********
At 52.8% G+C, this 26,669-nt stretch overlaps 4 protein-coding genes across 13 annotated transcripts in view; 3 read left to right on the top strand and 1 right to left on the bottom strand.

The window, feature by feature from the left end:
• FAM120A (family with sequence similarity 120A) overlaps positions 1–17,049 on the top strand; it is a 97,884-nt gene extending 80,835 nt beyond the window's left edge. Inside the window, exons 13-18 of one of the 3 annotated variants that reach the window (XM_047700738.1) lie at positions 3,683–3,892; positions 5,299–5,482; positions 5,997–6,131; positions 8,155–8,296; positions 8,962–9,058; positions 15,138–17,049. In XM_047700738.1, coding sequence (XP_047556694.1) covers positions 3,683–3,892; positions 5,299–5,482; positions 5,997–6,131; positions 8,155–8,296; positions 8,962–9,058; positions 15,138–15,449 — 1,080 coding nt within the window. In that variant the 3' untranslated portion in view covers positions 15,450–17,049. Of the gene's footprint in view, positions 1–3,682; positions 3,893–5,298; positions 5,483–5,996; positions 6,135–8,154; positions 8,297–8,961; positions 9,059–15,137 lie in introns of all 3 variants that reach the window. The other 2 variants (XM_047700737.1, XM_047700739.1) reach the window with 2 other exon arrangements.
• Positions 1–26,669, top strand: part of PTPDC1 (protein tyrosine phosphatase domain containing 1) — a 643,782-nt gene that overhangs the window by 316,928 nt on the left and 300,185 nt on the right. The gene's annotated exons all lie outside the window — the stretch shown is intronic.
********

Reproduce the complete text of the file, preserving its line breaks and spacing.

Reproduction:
At 52.8% G+C, this 26,669-nt stretch overlaps 4 protein-coding genes across 13 annotated transcripts in view; 3 read left to right on the top strand and 1 right to left on the bottom strand.

The window, feature by feature from the left end:
• FAM120A (family with sequence similarity 120A) overlaps positions 1–17,049 on the top strand; it is a 97,884-nt gene extending 80,835 nt beyond the window's left edge. Inside the window, exons 13-18 of one of the 3 annotated variants that reach the window (XM_047700738.1) lie at positions 3,683–3,892; positions 5,299–5,482; positions 5,997–6,131; positions 8,155–8,296; positions 8,962–9,058; positions 15,138–17,049. In XM_047700738.1, coding sequence (XP_047556694.1) covers positions 3,683–3,892; positions 5,299–5,482; positions 5,997–6,131; positions 8,155–8,296; positions 8,962–9,058; positions 15,138–15,449 — 1,080 coding nt within the window. In that variant the 3' untranslated portion in view covers positions 15,450–17,049. Of the gene's footprint in view, positions 1–3,682; positions 3,893–5,298; positions 5,483–5,996; positions 6,135–8,154; positions 8,297–8,961; positions 9,059–15,137 lie in introns of all 3 variants that reach the window. The other 2 variants (XM_047700737.1, XM_047700739.1) reach the window with 2 other exon arrangements.
• Positions 1–26,669, top strand: part of PTPDC1 (protein tyrosine phosphatase domain containing 1) — a 643,782-nt gene that overhangs the window by 316,928 nt on the left and 300,185 nt on the right. The gene's annotated exons all lie outside the window — the stretch shown is intronic.